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Live from San Diego: Our 5 key takeaways from IAPP’s Privacy, Security & Risk conference

Privacy
Phyllis Fang
October 29th, 2021 · 3 min read

The Transcend team has just come back from sunny San Diego and IAPP’s Privacy. Security. Risk. 2021 conference. It was amazing to be together in person again, connecting with folks across the entire privacy industry and participating in substantive discussions on privacy.

We’ve got pages and pages of notes from sessions on a variety of topics, but here are our 5 key takeaways.

1. Future state privacy laws will follow existing frameworks.

As much as privacy professionals wish for a singular national privacy law, the reality is that the United States is likely still a while away from this unified vision, so expect to see privacy legislation pass on a state-by-state basis until then.

In the next couple of years, we can expect to see Connecticut pass their own privacy law, and Colorado to begin implementing a “user-selected universal opt-out mechanism”, affording consumers the right to opt out of processing or sale of their personal data. Most of these state laws follow or are expected to follow the framework of California’s CCPA and incoming CPRA, and Virginia’s VCDPA.

2. To bridge privacy with stakeholders across your business, start with the why.

If you’re in a legal or compliance role, you’re focused on keeping your company in compliance with laws in place or around the corner, but compliance often isn’t the strongest motivator for other cross-functional teams.

Care/Of’s CTO Sundeep Chouksey suggests breaking through this by focusing on the why – why are we building this privacy program, what is this doing for the customer, and how is this protecting the end-user? Using this framework can help to shift focus into building features and functionality to serve your customers, that also meets compliance requirements, argues Chouksey.

3. Focus on the wider impact to drive home the importance of your privacy program.

Mobilize your cross-functional stakeholders around the importance of your privacy program by presenting a three-dimensional picture of your company operating without one—and all facets of what that could look like.

Focusing on emotional outcomes—the loss of business productivity, company revenue, brand reputation, or even employee jobs–can instill kernels of responsibility across your org.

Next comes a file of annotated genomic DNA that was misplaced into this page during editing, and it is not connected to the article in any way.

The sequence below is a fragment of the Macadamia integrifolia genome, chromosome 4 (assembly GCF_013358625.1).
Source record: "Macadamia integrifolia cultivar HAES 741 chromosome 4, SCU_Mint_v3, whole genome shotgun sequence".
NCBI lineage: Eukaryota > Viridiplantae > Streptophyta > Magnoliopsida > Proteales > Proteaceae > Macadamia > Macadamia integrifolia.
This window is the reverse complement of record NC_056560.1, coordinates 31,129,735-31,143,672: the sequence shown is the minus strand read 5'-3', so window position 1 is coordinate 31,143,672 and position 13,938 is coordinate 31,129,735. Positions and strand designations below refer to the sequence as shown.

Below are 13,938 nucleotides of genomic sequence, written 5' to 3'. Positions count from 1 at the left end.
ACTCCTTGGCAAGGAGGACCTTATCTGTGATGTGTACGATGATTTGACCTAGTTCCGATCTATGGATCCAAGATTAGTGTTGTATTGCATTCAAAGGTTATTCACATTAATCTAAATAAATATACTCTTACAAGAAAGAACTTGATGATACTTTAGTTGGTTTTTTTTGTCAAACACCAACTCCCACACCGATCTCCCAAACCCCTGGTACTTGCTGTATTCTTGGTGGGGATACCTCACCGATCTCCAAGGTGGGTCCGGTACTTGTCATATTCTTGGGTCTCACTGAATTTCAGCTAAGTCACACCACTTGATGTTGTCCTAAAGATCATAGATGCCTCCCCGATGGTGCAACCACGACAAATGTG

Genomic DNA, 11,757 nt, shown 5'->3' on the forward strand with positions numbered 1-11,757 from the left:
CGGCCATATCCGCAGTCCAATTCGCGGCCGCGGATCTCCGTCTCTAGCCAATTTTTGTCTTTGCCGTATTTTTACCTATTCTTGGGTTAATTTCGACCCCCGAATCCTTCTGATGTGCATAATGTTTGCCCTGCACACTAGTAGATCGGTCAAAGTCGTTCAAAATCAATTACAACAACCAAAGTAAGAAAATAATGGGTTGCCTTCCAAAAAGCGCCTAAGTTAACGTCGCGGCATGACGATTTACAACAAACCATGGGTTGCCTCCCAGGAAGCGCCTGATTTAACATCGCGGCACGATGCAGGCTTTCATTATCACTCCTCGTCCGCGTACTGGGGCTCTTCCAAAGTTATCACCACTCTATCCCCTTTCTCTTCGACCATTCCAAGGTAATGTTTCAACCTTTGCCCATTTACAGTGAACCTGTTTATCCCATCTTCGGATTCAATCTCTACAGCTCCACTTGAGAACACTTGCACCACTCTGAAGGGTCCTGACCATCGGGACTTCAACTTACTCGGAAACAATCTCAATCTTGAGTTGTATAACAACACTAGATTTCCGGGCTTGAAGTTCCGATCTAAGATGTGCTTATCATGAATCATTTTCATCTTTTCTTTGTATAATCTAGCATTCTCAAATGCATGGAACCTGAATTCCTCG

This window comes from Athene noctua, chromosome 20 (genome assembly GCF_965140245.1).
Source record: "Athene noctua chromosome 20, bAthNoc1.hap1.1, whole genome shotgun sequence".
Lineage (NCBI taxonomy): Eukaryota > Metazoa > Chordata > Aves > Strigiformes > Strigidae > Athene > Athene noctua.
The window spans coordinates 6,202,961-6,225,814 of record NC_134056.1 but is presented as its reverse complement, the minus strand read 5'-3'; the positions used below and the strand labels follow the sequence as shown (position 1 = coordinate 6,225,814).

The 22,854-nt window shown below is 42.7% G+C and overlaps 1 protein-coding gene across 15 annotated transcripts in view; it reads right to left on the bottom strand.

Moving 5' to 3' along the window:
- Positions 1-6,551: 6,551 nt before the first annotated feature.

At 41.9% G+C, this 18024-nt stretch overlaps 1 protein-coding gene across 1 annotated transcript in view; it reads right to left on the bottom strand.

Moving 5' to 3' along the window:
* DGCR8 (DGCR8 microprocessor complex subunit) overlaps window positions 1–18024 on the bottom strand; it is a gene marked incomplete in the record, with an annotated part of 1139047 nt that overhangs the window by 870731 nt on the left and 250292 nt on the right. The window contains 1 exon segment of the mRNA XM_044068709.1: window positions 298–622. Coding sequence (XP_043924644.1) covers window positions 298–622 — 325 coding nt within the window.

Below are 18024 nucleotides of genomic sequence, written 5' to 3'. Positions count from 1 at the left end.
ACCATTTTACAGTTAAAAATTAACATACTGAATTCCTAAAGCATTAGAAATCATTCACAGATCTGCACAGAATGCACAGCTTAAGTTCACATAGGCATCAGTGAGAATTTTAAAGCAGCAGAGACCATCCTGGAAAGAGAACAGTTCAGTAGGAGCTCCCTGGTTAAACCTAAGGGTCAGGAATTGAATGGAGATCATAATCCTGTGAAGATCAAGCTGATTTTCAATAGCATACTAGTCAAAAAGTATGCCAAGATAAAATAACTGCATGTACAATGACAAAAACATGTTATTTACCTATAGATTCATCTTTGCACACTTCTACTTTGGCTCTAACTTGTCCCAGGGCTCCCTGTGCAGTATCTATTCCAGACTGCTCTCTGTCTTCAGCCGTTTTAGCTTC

P.S. Our Data Privacy Feedback Loop is packed with research and guidance on how to turn data privacy leadership into brand loyalty, trust, and preference.

There’s some tension in leaning on user consent for transparency, trust and privacy. Consumers have consent fatigue–across the web, they are met with jarring user interfaces and deceiving dark patterns, subverting their autonomy. The result is that people aren’t reading these notices or exercising their consent agency, meaning opt-ins can show a false positive for consumer trust.

In the Consent Paradox session, Stacy Gray (Future of Privacy Forum), David LeDuc (Network Advertising Initiative), Douglas Miller (Yahoo) and Dominique Shelton Leipzig (Perkins Coie) discussed how companies can work around this. The panel recommended companies to A/B testing experiences and audience segments to better understand user behavior (make sure to document these for any compliance needs) and shift the company’s focus from consent opt-ins to more qualitative trust metrics.

P.S. Transcend Consent is the only consent manager that regulates all 200+ tracking technologies and gives you flexibility to move the consent banner off your homepage. Try it for free.

5. Definitions of health data and its protections are in flux.

In the Big (Health) Data session, Jami Vibbert of Arnold & Porter discussed how historically, the focus with health data has been on data collection with regards to physical care provided. However, recent conversations are shifting to data collections on health apps, or even health-related data collected on consumer apps.

Similar to the FTC’s settlement with Flo Health on sharing personal health information, the industry expects to continue seeing the FTC define the line on privacy protections for different types of health data.

If you were there in San Diego, what were your main takeaways from the conference? You can also see some of our other highlights we shared live on Twitter.

P.S. And if we missed you in San Diego, we’d still love to say hi! Drop us a hello here.

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